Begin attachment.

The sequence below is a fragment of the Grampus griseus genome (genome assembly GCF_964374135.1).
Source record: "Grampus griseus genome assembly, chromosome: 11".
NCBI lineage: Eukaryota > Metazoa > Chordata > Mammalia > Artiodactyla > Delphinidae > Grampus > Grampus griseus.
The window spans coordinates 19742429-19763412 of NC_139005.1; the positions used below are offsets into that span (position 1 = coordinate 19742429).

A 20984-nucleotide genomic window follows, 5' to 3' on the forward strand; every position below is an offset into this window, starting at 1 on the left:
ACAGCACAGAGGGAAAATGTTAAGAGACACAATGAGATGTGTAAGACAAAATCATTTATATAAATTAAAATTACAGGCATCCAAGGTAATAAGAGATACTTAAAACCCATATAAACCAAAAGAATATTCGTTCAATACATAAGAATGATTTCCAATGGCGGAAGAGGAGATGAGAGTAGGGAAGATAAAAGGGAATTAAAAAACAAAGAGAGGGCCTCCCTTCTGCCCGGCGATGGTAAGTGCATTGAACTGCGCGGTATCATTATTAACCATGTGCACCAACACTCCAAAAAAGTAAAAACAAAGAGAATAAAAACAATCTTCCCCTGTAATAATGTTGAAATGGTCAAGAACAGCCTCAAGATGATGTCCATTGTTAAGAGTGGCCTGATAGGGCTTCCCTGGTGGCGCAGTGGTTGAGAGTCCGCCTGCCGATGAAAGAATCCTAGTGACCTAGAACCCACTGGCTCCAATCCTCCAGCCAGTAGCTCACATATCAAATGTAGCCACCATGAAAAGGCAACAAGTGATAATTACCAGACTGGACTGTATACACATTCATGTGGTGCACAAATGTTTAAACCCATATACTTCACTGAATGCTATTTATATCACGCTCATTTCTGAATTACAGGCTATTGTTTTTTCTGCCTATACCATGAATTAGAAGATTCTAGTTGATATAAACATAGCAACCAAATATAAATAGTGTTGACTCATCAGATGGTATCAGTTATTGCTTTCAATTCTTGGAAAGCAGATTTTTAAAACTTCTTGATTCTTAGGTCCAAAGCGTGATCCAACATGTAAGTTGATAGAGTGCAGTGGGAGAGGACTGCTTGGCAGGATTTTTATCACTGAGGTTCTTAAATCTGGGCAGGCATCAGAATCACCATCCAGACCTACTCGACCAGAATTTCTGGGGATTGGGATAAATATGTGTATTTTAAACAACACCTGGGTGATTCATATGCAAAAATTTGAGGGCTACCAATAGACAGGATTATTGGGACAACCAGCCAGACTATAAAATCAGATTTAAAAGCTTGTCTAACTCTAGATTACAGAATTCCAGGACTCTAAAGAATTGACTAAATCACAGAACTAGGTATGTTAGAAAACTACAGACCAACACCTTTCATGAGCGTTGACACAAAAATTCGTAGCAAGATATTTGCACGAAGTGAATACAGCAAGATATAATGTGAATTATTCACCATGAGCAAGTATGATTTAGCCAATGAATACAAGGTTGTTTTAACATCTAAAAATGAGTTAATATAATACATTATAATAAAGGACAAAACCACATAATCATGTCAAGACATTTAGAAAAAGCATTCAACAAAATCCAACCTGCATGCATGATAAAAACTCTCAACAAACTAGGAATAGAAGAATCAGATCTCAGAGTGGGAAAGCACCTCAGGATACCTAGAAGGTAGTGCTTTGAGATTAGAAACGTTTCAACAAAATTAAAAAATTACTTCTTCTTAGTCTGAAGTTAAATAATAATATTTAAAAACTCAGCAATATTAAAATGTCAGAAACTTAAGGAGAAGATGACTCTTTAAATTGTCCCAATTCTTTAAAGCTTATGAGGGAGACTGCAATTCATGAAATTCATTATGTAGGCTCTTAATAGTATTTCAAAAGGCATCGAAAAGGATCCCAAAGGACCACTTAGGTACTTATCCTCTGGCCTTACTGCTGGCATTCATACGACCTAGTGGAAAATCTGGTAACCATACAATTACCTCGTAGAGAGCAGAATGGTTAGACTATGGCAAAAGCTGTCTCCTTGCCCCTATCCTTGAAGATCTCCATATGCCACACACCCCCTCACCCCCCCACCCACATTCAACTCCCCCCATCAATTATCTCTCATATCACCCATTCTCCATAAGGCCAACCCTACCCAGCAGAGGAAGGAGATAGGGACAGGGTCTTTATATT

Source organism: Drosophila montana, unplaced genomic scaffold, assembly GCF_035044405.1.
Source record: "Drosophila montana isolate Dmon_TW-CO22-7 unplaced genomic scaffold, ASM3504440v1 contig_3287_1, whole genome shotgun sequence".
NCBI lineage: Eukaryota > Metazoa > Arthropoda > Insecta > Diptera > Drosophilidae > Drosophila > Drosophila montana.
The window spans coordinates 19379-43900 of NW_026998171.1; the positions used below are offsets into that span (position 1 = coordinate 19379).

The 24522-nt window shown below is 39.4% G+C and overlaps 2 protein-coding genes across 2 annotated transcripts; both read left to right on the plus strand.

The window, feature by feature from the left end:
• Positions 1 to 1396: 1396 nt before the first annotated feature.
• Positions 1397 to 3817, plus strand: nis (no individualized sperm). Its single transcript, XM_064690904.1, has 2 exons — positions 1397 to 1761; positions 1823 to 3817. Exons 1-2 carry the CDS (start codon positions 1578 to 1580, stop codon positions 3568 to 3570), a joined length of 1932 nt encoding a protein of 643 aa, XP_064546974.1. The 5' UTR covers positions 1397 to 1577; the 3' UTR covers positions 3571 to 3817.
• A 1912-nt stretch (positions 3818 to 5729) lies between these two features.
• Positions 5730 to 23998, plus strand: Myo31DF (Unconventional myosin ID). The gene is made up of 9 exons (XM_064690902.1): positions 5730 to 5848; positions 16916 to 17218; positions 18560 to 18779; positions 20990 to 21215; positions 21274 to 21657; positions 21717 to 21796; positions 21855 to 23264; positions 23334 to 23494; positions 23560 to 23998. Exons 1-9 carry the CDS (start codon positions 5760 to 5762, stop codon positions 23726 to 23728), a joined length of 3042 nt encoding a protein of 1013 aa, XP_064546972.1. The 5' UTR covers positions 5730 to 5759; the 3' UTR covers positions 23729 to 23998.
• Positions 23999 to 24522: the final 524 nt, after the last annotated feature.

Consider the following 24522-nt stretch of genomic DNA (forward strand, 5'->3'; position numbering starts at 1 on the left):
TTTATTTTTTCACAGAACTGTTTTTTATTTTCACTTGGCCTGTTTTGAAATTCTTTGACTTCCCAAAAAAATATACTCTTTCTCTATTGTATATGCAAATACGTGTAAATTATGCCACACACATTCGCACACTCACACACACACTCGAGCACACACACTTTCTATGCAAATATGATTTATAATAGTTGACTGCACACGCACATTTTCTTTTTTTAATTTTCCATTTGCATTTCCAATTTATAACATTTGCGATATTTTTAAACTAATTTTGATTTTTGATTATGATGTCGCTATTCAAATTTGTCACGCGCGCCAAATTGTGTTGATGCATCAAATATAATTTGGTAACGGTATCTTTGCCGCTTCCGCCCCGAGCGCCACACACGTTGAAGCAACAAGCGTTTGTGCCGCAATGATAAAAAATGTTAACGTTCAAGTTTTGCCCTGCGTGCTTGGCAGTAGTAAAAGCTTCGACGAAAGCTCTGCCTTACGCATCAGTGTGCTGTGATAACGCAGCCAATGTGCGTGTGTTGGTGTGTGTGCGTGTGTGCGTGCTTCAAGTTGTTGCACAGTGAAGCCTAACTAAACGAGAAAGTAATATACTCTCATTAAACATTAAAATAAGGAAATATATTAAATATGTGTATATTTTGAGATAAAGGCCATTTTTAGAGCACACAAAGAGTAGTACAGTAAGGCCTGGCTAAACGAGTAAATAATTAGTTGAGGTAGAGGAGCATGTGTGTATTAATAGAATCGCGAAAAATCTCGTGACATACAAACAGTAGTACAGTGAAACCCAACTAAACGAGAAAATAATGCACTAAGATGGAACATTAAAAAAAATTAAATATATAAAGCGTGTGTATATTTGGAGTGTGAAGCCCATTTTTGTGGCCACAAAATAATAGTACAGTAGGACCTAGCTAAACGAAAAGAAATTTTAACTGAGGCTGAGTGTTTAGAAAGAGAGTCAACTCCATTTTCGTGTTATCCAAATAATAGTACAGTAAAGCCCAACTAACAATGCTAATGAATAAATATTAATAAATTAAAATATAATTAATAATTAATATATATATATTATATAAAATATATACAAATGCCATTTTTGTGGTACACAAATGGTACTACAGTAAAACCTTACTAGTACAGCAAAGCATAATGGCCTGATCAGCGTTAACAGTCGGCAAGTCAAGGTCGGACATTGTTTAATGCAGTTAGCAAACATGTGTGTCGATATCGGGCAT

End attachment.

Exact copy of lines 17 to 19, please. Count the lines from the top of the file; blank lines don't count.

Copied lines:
• Positions 23999 to 24522: the final 524 nt, after the last annotated feature.

Consider the following 24522-nt stretch of genomic DNA (forward strand, 5'->3'; position numbering starts at 1 on the left):
TTTATTTTTTCACAGAACTGTTTTTTATTTTCACTTGGCCTGTTTTGAAATTCTTTGACTTCCCAAAAAAATATACTCTTTCTCTATTGTATATGCAAATACGTGTAAATTATGCCACACACATTCGCACACTCACACACACACTCGAGCACACACACTTTCTATGCAAATATGATTTATAATAGTTGACTGCACACGCACATTTTCTTTTTTTAATTTTCCATTTGCATTTCCAATTTATAACATTTGCGATATTTTTAAACTAATTTTGATTTTTGATTATGATGTCGCTATTCAAATTTGTCACGCGCGCCAAATTGTGTTGATGCATCAAATATAATTTGGTAACGGTATCTTTGCCGCTTCCGCCCCGAGCGCCACACACGTTGAAGCAACAAGCGTTTGTGCCGCAATGATAAAAAATGTTAACGTTCAAGTTTTGCCCTGCGTGCTTGGCAGTAGTAAAAGCTTCGACGAAAGCTCTGCCTTACGCATCAGTGTGCTGTGATAACGCAGCCAATGTGCGTGTGTTGGTGTGTGTGCGTGTGTGCGTGCTTCAAGTTGTTGCACAGTGAAGCCTAACTAAACGAGAAAGTAATATACTCTCATTAAACATTAAAATAAGGAAATATATTAAATATGTGTATATTTTGAGATAAAGGCCATTTTTAGAGCACACAAAGAGTAGTACAGTAAGGCCTGGCTAAACGAGTAAATAATTAGTTGAGGTAGAGGAGCATGTGTGTATTAATAGAATCGCGAAAAATCTCGTGACATACAAACAGTAGTACAGTGAAACCCAACTAAACGAGAAAATAATGCACTAAGATGGAACATTAAAAAAAATTAAATATATAAAGCGTGTGTATATTTGGAGTGTGAAGCCCATTTTTGTGGCCACAAAATAATAGTACAGTAGGACCTAGCTAAACGAAAAGAAATTTTAACTGAGGCTGAGTGTTTAGAAAGAGAGTCAACTCCATTTTCGTGTTATCCAAATAATAGTACAGTAAAGCCCAACTAACAATGCTAATGAATAAATATTAATAAATTAAAATATAATTAATAATTAATATATATATATTATATAAAATATATACAAATGCCATTTTTGTGGTACACAAATGGTACTACAGTAAAACCTTACTAGTACAGCAAAGCATAATGGCCTGATCAGCGTTAACAGTCGGCAAGTCAAGGTCGGACATTGTTTAATGCAGTTAGCAAACATGTGTGTCGATATCGGGCAT